Location:

Norfolk, UK

Status:

Construction drawings underway

Scale:

4-bedroom house

 

Mill House

CONTEMPORARY HERITAGE

CONTEMPORARY HERITAGE

View of the Mill House from the garden
Mill House 3D Model
Garden view of the Mill House

...full text

 

The Client, also the owner of Ashwicken Lake, approached Baca to sympathetically extend and revitalise three existing buildings on site to create two outstanding properties appropriate for a luxury holiday let market.

The proposals were to maximise re-use of the existing cluster of buildings, offering an opportunity for sustainable development. The three built elements are the Mill House, ancillary Outbuilding, and restoration of the deteriorating Mill Tower (a former windmill).

 

 

The Mill House:

 

The Mill House extension is designed to wrap around the existing house, replacing various existing extensions. The extension is arranged to provide a boot room/utility and WC alongside a large open plan kitchen, living and dining room. The proposal aims to open the side of the existing building and utilise what is at present a bedroom to create a large open plan space suitable for large family living and entertaining. Alterations to the first-floor layout maximises the use of space.

The yard dividing the Mill House and the Outbuilding is retained for its rural character and provides parking alongside connection to the proposed Outbuilding.

 

 

Outbuilding:

 

The Outbuilding is to provide overspill accommodation for large family groups. It contains a games room towards the eastern side where it can easily be accessed from the rear entrance to the Mill House (via the boot room). It features guest accommodation across two bedrooms to the Eastern end with a secondary access door. This allows the space to be sectioned off from the games room for privacy measures.  These rooms have been orientated to maximise views out over the neighbouring fields to maximise privacy from the yard for residents.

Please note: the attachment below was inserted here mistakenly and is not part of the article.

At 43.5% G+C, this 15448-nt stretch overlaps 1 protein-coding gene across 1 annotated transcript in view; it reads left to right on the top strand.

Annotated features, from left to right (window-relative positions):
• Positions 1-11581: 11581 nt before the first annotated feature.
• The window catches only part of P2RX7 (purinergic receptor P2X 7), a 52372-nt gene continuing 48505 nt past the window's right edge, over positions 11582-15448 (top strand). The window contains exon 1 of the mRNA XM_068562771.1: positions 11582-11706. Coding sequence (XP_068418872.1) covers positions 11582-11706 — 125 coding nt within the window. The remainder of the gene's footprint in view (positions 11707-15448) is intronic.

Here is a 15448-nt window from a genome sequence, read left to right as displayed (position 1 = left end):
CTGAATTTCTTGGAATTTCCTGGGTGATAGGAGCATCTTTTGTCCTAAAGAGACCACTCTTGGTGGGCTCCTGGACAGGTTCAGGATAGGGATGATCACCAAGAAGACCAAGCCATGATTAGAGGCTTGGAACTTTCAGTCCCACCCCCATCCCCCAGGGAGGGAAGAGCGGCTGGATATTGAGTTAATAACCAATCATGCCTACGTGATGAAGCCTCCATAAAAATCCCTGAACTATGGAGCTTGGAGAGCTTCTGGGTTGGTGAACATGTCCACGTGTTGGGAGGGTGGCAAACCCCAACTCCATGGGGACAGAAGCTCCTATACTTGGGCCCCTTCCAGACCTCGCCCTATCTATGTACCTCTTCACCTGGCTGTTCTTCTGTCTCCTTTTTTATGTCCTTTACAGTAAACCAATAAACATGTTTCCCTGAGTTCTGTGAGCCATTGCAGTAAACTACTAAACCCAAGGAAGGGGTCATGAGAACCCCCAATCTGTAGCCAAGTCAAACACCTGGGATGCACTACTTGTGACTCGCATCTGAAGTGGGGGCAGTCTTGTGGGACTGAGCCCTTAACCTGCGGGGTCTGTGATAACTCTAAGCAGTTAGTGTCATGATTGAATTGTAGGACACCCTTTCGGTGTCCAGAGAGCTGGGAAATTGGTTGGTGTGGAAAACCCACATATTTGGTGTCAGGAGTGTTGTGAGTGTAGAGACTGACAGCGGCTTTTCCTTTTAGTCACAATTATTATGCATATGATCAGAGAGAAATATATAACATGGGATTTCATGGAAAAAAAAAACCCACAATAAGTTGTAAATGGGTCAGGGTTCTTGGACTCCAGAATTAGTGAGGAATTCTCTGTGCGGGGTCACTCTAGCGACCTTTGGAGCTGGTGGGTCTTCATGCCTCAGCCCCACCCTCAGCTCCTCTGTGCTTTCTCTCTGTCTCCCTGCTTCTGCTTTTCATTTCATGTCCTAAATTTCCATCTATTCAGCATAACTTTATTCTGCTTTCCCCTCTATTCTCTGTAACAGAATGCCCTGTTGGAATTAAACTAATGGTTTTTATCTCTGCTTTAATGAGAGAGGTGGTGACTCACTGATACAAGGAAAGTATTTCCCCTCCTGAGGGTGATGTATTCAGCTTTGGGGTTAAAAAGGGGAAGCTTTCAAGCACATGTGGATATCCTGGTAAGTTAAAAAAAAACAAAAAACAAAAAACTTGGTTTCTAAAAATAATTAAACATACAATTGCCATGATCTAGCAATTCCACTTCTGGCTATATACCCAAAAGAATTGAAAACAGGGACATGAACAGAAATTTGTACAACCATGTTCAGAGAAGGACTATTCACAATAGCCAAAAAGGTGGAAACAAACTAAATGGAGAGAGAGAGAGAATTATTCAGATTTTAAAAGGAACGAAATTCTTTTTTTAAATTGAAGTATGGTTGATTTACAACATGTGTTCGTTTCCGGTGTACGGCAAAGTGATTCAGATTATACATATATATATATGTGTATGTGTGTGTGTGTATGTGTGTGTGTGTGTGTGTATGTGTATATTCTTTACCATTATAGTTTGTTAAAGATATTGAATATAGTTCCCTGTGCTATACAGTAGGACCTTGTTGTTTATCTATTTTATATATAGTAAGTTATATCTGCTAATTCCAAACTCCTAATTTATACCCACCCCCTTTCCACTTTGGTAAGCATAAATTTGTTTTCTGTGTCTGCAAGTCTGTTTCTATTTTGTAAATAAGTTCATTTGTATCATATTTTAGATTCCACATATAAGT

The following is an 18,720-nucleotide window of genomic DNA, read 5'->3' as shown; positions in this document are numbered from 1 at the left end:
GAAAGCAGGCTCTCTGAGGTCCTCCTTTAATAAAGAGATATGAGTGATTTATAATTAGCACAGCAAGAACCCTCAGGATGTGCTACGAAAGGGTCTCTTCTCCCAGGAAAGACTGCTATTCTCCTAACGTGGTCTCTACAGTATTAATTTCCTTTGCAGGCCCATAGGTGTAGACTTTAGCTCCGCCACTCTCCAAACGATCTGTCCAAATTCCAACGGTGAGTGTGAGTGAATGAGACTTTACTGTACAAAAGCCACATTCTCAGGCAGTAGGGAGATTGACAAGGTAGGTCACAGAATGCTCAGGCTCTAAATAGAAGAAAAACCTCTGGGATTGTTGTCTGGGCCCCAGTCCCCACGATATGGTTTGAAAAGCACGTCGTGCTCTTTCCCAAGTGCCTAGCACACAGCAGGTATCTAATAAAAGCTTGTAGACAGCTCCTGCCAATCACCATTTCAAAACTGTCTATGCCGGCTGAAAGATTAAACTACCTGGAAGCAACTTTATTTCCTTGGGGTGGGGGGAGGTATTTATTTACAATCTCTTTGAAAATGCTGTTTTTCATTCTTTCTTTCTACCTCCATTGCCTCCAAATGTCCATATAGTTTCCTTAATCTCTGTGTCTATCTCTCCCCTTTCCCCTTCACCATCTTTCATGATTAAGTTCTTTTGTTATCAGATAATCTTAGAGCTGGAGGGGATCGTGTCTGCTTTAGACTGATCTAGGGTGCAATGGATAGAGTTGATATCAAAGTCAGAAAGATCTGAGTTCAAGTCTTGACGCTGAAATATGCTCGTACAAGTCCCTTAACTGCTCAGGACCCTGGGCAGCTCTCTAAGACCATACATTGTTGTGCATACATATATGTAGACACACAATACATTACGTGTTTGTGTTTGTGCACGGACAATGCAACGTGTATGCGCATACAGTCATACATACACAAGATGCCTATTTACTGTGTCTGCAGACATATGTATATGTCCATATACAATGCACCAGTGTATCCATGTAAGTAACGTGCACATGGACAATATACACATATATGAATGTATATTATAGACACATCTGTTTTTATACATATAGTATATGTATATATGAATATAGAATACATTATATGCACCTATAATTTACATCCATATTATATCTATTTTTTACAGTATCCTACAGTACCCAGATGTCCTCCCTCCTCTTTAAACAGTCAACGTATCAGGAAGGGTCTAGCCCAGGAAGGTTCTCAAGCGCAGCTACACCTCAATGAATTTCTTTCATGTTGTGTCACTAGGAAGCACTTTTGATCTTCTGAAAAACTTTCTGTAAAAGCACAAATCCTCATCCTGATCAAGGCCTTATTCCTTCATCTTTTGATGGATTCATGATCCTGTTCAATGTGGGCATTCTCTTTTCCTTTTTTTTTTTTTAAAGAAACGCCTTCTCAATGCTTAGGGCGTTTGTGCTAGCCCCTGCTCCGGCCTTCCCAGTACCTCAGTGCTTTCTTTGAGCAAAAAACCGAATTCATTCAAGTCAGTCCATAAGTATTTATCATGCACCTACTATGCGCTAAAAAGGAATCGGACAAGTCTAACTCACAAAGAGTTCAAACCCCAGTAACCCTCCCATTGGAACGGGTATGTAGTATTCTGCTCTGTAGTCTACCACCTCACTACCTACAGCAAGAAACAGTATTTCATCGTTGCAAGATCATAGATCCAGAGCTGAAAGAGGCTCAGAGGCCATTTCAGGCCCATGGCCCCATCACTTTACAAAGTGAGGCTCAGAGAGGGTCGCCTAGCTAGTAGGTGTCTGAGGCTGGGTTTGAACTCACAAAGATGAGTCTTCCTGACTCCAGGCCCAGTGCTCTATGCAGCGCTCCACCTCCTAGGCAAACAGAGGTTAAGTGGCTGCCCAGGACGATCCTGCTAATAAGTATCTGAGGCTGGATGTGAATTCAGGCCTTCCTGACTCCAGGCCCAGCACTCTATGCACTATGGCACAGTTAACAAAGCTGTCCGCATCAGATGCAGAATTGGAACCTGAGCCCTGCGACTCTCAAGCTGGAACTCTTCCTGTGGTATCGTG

The Mill Tower:

 

The Mill Tower extension is designed to resemble a traditional Norfolk black barn wrapping around the existing structure. The building is divided by a glazed double height atrium offering clear definition between the existing and proposed. The buildings parking provision is two parallel parking bays along the driveway which lead to a path between the Mill Tower and 6m tall hedge. The entrance is located within the double height glass atrium partition between old and new. To the left, the existing Mill Tower offers a double height living room space, with gallery access to the bedroom above. The existing openings in the Mill Tower are maximised to provide windows and doors without affecting the structure.

 

To the right, the hallway opens into a large open plan living, dining and kitchen following the curve of the Mill Tower into the site. There is a utility and bathroom located to the rear of the ground floor. From the Hallway a curved feature staircase brings users to the upper floor which houses three bedrooms, family bathroom and balconies at both ends of the building. The gabled roof will be open throughout offering generous ceiling heights and fitted in keeping with a high-end rental market. There is an access landing across to the gallery level of the Mill Tower and leads to a staircase wrapping internally to the master bedroom of the Mill Tower. Above this is a viewing room accessible by a ladder from the Bedroom.

 

The three proposals aim to sustainably develop the site, maximising re-use of the existing buildings instead of replacing existing structures. During the design process care has been taken to maximise this and minimise the quantum of building material removed from site to landfill. The proposals will be constructed to higher then building regulations thermal standards with efforts for retrofitting the existing to match this. All rooms have been designed to benefit from natural daylighting and ventilation. Glazing is specified to a high level of performance and where high levels of glazing are included; these are inset to provide shading. Louvres on the Mill Tower extension offer both privacy screening alongside solar shading benefits.

 

Energy and water efficient appliances and fittings will be installed throughout. Materials for the project, where possible, will be locally sourced and of a low carbon footprint. The site is not applicable for solar energy generation due to its densely planted nature, but there has been consideration for rainwater harvesting for greywater use within the buildings alongside attenuation. There is potential scope for wind generators surrounding the site post completion.

 

Full planning permission was granted and the construction drawings are under way.

 

The redevelopment of Mill House Farm will begin in August.

 

 

The Client, also the owner of Ashwicken Lake, approached Baca to sympathetically extend and revitalise three existing buildings on site to create two outstanding properties appropriate for a luxury holiday let market.